MTD is a challenge for software providers NOT for accountants

Written by FCSA Business Partner, My Digital Accounts

Are you still in the dark about Making Tax Digital?

HMRC’s Making Tax Digital (MTD) initiative is still worrying many taxpayers, which in part is down to a misunderstanding as to what is involved.

In simple terms, all VAT returns submitted for quarters beginning on, or after, 1st April 2019 (where the VAT payer’s turnover exceeds £85,000) have to be submitted using HMRC’s new MTD platform. This covers 1.1 million of the 2.1 million VAT returns submitted each quarter. The remaining 1 million VAT returns (those under the VAT turnover threshold) can continue to be submitted using HMRC’s legacy system and submit returns online using HMRC’s government gateway (in practice many accountants will simply move ALL clients to the new MTD platform).

MTD is a challenge for accounting software providers NOT accountants and it is the software company’s responsibility to ensure that their software is MTD compliant. The impact on accountants will be minimal, though it may be necessary to change processes because VAT returns will need to be submitted directly through accounting software.  HMRC’s government gateway VAT portal will no longer be available (for companies whose turnover exceeds £85,000)

What is changing

HMRC currently have 2 methods of accounts and tax submission, either:

  1. Submit information via the government gateway to multiple different online accounts (currently 85% of VAT Returns are keyed directly into the government gateway), or;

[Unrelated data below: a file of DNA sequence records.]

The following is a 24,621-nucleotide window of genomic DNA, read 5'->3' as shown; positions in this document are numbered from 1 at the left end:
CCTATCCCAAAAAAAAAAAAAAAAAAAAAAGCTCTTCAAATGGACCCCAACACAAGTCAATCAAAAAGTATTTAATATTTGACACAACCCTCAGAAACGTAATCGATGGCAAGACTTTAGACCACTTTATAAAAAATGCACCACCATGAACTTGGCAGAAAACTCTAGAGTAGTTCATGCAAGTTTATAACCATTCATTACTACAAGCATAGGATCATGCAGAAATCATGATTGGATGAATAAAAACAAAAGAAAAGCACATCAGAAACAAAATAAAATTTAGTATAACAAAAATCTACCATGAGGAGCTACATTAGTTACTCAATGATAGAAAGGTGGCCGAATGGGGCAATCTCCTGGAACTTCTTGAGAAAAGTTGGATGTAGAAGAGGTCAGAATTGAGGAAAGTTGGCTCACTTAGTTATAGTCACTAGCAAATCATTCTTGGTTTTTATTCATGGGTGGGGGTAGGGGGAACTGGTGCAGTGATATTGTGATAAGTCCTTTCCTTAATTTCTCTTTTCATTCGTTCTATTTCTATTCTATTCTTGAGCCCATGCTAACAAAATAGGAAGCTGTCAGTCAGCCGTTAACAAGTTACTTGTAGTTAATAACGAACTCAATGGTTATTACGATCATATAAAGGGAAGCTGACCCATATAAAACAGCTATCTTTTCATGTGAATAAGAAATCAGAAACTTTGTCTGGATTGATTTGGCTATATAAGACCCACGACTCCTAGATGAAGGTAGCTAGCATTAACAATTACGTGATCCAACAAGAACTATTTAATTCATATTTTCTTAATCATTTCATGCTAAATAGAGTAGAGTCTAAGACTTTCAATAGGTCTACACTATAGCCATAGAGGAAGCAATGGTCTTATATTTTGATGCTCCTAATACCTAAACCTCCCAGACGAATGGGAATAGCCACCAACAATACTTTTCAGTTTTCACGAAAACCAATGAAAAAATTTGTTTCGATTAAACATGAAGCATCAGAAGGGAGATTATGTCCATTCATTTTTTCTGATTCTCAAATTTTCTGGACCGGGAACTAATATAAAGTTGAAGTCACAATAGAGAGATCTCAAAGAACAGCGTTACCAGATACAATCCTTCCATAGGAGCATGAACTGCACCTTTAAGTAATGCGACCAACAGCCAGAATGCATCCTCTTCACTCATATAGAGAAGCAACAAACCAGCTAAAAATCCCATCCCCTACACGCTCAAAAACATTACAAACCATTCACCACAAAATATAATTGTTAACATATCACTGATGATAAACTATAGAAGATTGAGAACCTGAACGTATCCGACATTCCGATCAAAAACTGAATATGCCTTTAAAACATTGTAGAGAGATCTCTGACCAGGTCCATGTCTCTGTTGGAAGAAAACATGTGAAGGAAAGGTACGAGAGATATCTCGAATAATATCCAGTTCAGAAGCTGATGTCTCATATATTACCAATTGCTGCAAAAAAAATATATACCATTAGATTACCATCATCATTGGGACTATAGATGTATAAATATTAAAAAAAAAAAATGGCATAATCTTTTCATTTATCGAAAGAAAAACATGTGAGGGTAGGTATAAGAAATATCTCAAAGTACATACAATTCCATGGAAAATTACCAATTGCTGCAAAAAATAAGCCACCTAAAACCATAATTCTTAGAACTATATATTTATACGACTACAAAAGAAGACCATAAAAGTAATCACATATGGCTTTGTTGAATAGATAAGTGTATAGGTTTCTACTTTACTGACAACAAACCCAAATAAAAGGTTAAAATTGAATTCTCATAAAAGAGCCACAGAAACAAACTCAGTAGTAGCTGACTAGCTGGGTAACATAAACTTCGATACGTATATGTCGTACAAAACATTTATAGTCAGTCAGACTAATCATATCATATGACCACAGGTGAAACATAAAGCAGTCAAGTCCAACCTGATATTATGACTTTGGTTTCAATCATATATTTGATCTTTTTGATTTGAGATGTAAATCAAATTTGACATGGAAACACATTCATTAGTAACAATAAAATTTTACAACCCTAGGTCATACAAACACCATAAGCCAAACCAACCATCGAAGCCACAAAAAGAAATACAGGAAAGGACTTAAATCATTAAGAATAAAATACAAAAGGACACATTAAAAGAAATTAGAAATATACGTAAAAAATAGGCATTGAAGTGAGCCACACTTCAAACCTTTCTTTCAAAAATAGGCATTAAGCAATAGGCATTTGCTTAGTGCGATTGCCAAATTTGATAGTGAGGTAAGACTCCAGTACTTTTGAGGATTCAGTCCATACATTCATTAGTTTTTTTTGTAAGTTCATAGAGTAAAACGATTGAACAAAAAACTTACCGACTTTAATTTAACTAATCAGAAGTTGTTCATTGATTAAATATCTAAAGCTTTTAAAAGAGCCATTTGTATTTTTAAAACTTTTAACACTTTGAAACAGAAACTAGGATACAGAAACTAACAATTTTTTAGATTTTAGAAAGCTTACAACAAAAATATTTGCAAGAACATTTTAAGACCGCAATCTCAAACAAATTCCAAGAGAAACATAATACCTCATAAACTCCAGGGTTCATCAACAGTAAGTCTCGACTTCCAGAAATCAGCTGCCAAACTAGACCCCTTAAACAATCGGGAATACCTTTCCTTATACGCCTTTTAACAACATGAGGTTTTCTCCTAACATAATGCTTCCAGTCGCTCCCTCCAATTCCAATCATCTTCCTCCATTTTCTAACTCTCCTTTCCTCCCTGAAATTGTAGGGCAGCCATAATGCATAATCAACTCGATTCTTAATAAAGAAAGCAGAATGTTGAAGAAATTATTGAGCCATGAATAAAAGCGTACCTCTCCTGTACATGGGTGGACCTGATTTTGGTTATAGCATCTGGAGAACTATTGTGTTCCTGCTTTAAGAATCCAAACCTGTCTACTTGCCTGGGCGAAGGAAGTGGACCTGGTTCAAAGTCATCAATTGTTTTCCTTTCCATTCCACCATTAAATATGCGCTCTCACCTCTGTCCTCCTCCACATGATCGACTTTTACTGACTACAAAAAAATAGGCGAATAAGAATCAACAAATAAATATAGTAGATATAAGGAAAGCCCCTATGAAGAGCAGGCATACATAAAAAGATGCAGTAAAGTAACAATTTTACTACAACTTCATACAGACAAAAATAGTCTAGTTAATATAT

2. Directly via accounting software which interfaces with HMRC.

HMRC want submission to be directly made via 3rd party software (method 2 above) because the use of such platforms will prevent errors and ultimately streamline the process saving time and money for both HMRC, accountants and, ultimately, taxpayers.

Figure 1: HMRC Current Process

Understanding the jargon

HMRC have built new, high-quality Application Programming Interfaces (API’s) to make integration simpler for 3rd party software providers, which should encourage new and more straight-forward accounting software products.

HMRC have in recent weeks ramped up their efforts to extend VAT MTD pilot schemes with software partners to ensure that there is a ‘transition’ leading up to 1st April 2019 rather than a “shock” – as was experienced with, for example, the introduction of RTI returns or quarterly agency reporting.

 

Figure 2: HMRC Envisioned Process

My Digital Accounts MTD journey

My Digital Accounts are recording their MTD journey in a public blog. We believe that sharing our journey openly will increase industry understanding and, hopefully, help other accounting software providers who are on a similar journey.

Our plan is to complete the project by the end of July with a successful VAT MTD submission. The blog currently includes a narrative on workflows and the incorporation of HMRC’s API’s into our software, recording successful tests with “obligations, “liabilities” and “payments”. The blog is updated every 3 days.

 

References

HM Revenue & customs (2015), HMRC third-party tax software and application programming interface (API) strategy.

My Digital Accounts (2018), Making Tax Digital Blog 

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